We tend to think of Colonial era Americans wearing drab brown homespun; in reality, George Washington, Thomas Jefferson, Benjamin Franklin and even straight-laced John Adams loved multicolored European fabrics. In 1776, half of all major newspaper advertisements hawked foreign textiles, and by the 1790s, the United States were importing a staggering 3 million yards of printed linen and cotton. The most prized among these multihued prints was arguably Toile de Jouy.
In the 18th century, textiles were important status symbols. While visiting London in 1758, Benjamin Franklin sent his wife yards of cotton, “printed curiously from copper plates, a new invention, to make bed and window curtains, and seven yards of chair bottoms, printed in the same way, very neat.” Wealthy Colonial Americans were willing to pay high prices for printed cotton bed hangings - the Cadwalader family of Philadelphia paid £52 for fifty-six yards of "fine red & white copper plate" for a high post bed (the frame cost only £12!) in 1770 (when a man’s complete suit of clothing cost £4, a silver watch £5).
Meanwhile, in 1760, a penniless German immigrant - Christophe Philippe Oberkampf - launched a small factory in the French town of Jouy-en-Josas to satisfy France’s insatiable appetite for colorful block-printed cottons from India. "Toile de Jouy" (literally printed cotton from Jouy-en-Josas) rapidly set a world standard for innovative design and production techniques. By Oberkampf’s death in 1815, his enterprise was among the largest in France. Today, the fabric continues to epitomize
French “art de vivre” and is reproduced today by presti-
Bed hangings in the William Paca House, Annapolis MD, which cost £50 in 1766 -gious design houses around the world.
The factory at Jouy-en-Josas in 1806 by Jean-Baptist Huet Christophe Philippe Oberkampf (1738-1815)
While most imports into the American colonies came from England, Colonial Americans had access to French goods legally through London merchants in contact with Dutch intermediaries or illegally from ships of all flags, including colonists, that braved the English blockades. But when the French government announced its support for the United States during the War of Independence, American taste enthusiastically embraced all things French….
The Toile de Jouy Manufactory responded by designing several pictorial toiles including the famous “Hommage de l’Amérique à la France” (1783-89). America is personified as a Native-American female figure leaning on a club, wearing a length of cloth draped from her shoulder and a feather headdress. She pays homage to France (a seated woman wearing a crown and resting on a globe adorned with flour-de-lis), accompanied by and African-American holding a phrygian bonnet and a frontiersman in buckskins holding the American flag with its thirteen stars. This central group is surrounded by maritime scenes including the port of La Rochelle (from where Lafayette and Rochambeau’s expeditionary fleets set sail in 1780). Interestingly, this designed was produced even after the French Revolution, but the allegorical “France” stopped wearing a crown and the fleur-de-lis disappeared. Homage de l'Amerique a la France (c.1790)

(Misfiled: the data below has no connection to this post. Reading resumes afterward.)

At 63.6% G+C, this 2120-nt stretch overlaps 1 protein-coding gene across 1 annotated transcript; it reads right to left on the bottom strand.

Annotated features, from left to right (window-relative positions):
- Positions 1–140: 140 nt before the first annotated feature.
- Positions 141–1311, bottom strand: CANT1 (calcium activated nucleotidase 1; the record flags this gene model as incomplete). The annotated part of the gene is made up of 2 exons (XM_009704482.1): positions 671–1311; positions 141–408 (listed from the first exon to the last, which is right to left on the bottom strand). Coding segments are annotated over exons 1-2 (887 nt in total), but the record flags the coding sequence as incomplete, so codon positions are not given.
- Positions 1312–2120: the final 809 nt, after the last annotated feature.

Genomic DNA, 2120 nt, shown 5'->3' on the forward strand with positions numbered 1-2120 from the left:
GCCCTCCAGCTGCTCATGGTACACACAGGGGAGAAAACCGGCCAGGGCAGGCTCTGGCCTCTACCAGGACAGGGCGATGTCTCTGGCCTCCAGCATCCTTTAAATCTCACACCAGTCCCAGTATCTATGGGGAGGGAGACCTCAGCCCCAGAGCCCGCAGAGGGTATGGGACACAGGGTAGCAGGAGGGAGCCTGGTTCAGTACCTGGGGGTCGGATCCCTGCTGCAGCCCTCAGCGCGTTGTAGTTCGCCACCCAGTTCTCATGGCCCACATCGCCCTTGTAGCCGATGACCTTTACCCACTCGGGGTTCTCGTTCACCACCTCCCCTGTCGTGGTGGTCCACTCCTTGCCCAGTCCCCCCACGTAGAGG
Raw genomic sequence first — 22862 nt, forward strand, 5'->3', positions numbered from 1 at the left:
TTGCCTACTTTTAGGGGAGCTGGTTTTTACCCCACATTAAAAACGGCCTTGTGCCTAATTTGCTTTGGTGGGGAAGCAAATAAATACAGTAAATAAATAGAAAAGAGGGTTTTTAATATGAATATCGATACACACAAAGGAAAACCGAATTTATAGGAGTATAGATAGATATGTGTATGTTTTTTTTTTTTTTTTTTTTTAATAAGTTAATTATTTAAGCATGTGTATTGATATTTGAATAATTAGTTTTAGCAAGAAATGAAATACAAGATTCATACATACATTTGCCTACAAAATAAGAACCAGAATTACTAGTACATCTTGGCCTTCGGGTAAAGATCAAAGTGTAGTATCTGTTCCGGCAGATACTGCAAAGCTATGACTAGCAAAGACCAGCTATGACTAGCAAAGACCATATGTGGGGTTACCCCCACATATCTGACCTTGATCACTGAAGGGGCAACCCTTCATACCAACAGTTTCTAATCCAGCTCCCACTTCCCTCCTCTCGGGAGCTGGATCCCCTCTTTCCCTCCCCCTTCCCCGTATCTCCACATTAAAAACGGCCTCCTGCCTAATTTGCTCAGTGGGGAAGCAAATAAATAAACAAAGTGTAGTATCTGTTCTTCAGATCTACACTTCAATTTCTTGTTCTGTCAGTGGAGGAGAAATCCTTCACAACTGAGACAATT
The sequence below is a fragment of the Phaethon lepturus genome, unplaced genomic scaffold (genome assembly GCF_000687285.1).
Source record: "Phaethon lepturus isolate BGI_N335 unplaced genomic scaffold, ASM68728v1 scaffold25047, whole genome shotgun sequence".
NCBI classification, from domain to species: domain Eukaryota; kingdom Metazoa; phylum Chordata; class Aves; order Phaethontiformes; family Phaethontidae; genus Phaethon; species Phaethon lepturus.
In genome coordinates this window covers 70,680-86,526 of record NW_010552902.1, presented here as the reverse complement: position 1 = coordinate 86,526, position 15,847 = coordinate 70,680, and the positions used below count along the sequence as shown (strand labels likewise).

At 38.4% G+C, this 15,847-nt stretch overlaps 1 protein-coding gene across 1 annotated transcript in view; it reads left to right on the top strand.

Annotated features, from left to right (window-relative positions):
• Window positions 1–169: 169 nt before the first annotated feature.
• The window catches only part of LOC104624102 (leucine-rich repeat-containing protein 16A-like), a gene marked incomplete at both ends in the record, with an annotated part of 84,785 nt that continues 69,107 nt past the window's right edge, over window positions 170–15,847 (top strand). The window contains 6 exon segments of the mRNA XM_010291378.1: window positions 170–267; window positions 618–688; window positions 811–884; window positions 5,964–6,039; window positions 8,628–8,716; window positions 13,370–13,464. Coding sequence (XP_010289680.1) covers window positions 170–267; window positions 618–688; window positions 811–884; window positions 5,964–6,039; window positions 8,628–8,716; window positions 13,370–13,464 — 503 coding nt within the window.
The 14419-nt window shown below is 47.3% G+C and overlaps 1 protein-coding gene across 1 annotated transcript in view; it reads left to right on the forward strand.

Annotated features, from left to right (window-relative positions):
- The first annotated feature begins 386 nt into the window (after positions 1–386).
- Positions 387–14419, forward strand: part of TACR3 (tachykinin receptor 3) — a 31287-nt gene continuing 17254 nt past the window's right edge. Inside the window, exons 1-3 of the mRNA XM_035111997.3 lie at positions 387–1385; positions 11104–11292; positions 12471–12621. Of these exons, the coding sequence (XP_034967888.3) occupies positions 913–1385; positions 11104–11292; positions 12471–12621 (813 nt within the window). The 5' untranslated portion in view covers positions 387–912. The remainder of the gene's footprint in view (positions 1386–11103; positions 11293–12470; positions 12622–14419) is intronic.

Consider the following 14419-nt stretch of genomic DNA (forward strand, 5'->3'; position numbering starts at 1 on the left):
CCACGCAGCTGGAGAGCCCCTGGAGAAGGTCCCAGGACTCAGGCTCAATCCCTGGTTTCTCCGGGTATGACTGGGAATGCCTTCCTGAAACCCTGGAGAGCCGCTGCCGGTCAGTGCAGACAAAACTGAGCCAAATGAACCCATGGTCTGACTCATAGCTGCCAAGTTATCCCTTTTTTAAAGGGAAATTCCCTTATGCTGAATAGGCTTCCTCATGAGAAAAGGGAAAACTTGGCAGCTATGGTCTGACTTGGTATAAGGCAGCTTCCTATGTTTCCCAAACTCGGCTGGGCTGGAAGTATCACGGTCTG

The first American diplomats to be posted in France became patrons of Toile de Jouy. While Thomas Jefferson lived in Paris from August 1784 to September 1789, he repeatedly purchased Toile de Jouy at the Hotel de Jabac in the rue Neuve de Saint Merri, the Paris show room for the Oberkampf factory. Among the 86 crates of French goods he brought back to Monticello were "One piece of toile de Jouy, and two bolsters print in red with partridges in a garden." Abigail Adams loved her bedroom in Auteuil, France in 1784, which she described, "My chamber is hung with a rich India patch, the bed, chairs and window curtains of the same, which is very fashionable in this country." Meanwhile, printed cottons with patriotic themes were imported into the new nation. In 1784, John Smith & Sons of Baltimore ordered "4 pieces printed furniture in dark purple, Washington patterns."
Homage de l'Amerique a la France (c.1790)
Though cotton clothing was favored by Abigail Adams for its “Republican simplicity”, printed cottons continued to be luxury products until textile manufacturing became widespread in the United States (the first spinning mill was launched in 1791 but manufacturing really only took off during the War of 1812 when imports from England were banned). Indeed, in 1800 a worker at the Jouy factory would have spent an entire week’s wages on just one yard of its most expensive cotton.
Toile de Jouy continued to be favored by American First Ladies in the 20th century. Mamie Eisenhower commissioned Schumacher to design a red and white “toile” with patriotic symbols and used a toile pattern for a dress.
Jacqueline Kennedy, who had a passion for French decorative arts (and even used a French interior designer for the White House) selected a blue & white toile for John F Kennedy’s bedroom and two other Toile de Jouy patterns for two White House guest rooms.
From the Lasersohn Collection Later, as Mrs. Onassis, she used a red and white Toile de Jouy design
in her own Manhattan living room.
President Kennedy's bedroom Two guestrooms in the Kennedy White House
America’s love affair with Toile de Jouy endures today…. Many leading American designers incorporate Toile-inspired prints into home designs or fashion. And that will be the topic of another blog from Jill’s Corner!
Jacqueline Onassis's New York living room